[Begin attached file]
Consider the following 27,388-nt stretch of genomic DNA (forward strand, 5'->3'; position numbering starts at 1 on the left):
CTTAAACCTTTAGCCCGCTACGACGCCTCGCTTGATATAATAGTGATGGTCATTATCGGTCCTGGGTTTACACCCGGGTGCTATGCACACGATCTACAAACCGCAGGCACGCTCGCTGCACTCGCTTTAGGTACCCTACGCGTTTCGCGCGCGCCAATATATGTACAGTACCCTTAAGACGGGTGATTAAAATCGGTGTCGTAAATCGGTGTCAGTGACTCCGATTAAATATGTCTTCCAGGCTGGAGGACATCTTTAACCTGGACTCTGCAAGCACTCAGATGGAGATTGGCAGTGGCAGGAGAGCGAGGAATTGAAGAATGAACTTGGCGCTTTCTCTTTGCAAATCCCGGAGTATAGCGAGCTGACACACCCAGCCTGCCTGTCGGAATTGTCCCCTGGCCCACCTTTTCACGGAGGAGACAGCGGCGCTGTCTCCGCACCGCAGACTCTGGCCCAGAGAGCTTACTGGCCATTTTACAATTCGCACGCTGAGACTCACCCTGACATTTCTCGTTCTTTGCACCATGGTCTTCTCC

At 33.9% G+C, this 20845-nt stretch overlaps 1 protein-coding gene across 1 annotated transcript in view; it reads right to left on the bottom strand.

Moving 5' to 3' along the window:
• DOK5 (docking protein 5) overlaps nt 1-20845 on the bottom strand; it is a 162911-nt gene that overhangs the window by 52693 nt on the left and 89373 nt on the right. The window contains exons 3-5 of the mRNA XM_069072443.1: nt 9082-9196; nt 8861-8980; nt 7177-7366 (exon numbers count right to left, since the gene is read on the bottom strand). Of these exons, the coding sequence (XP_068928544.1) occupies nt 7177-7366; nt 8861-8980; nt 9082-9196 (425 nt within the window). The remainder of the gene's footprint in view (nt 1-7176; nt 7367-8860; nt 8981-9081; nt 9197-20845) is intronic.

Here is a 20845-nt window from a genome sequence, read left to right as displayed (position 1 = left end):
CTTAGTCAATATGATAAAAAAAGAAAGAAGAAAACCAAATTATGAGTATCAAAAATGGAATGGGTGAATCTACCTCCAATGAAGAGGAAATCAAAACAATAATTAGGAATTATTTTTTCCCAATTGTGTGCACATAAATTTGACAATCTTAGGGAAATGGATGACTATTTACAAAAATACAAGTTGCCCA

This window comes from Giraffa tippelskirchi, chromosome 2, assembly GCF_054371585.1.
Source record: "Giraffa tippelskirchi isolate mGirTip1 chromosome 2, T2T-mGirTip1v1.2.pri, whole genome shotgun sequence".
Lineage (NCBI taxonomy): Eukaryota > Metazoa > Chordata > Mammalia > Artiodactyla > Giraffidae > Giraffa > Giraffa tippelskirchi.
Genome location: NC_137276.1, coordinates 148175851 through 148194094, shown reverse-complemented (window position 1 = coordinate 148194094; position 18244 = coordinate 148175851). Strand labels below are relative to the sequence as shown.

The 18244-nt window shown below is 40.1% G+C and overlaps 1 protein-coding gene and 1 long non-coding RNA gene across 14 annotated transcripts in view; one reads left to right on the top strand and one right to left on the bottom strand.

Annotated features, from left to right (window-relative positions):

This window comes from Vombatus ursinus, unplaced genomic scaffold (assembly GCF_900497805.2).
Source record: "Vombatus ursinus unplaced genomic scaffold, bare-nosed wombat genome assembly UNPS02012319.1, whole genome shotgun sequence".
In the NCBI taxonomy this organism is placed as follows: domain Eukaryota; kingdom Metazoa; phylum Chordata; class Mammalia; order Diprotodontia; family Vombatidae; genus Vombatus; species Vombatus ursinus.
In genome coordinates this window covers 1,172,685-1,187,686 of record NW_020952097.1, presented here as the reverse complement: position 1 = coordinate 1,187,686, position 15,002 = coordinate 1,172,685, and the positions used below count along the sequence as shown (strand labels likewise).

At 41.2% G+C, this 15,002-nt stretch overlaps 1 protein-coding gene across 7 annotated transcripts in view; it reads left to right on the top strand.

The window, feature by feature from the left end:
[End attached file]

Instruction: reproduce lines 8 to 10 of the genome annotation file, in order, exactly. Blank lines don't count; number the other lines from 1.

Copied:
This window comes from Giraffa tippelskirchi, chromosome 2, assembly GCF_054371585.1.
Source record: "Giraffa tippelskirchi isolate mGirTip1 chromosome 2, T2T-mGirTip1v1.2.pri, whole genome shotgun sequence".
Lineage (NCBI taxonomy): Eukaryota > Metazoa > Chordata > Mammalia > Artiodactyla > Giraffidae > Giraffa > Giraffa tippelskirchi.